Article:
Two bombs exploded near a military bus in Syria’s
Damascus early morning Wednesday killing 14 people and wounding several others,
according to the country’s government-run media. Wednesday’s bombing was the
deadliest attack in Damascus in several years and a rare occurrence since the
government forces captured the Syrian suburbs held by insurgents.
The explosions are said to have occurred in central
Damascus at a main bus transfer point under the Hafex-al-Assad bridge, where
vehicles converge and then go into different directions. It was early in the
morning and people were heading to school and work. Local media reported that a
third bomb was found in the area and dismantled. No group has taken
responsibility for the attack so far.
Damascus police commander Major General Hussein Jumaa
termed the bombings “a cowardly act” and said that the police have cordoned off
the area promptly and made sure that there were no more bombs in vicinity. He appealed
to people to call the police if they see anything suspicious.
Nearly one hour after the explosions, workers cleaned
up the spot and removed the charred remains of the bus.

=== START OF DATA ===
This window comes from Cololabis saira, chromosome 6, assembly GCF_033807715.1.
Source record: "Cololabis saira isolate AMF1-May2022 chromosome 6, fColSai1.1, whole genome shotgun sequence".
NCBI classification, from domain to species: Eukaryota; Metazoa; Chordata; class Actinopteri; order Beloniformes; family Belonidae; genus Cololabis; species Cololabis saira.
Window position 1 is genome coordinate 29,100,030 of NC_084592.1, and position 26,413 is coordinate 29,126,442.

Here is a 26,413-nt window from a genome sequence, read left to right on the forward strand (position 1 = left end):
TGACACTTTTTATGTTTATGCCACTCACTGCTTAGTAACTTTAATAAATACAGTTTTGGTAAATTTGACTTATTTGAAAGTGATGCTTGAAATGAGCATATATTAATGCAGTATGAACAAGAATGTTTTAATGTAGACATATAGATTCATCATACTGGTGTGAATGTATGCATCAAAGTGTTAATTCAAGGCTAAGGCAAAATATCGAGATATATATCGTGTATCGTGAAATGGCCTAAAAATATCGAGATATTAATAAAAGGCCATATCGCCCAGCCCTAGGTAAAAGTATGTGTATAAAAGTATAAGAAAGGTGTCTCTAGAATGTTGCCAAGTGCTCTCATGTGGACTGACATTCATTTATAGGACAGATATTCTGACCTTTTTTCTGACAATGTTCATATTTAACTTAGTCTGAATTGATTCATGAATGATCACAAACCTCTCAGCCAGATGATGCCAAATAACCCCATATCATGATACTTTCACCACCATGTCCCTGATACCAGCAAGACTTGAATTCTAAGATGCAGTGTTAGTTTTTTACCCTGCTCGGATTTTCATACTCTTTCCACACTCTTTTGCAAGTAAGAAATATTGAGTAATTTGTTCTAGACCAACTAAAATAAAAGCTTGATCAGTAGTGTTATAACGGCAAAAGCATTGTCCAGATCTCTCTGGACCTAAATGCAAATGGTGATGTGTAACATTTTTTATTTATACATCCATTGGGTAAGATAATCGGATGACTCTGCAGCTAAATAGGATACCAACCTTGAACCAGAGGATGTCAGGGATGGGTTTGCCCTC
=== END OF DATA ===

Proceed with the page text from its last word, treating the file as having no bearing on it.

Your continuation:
While Wednesday’s attack was big in proportion, there
have been a series of attacks on Syrian military forces over the last one year.
Terrorists associated with the Islamic State are suspected to be behind such
attacks, according to a Reuters report which states that Islamic State
militants still operate in Syria’s sprawling desert area.
Syria is still recuperating from the pangs of a
decade-long civil war that destroyed much of the country. The human cost of the
civil war itself was immense with the United Nations pinning the death toll at
around 350,000. Nearly half of the country’s population was displaced.
Explosions in Syria have reduced significantly since
President Bashar Assad’s forces took control over the country’s rebel enclaves.
Assad has received help from Russia’s
military presence and Iran’s Shi’ite militias.
(With inputs from Associated Press)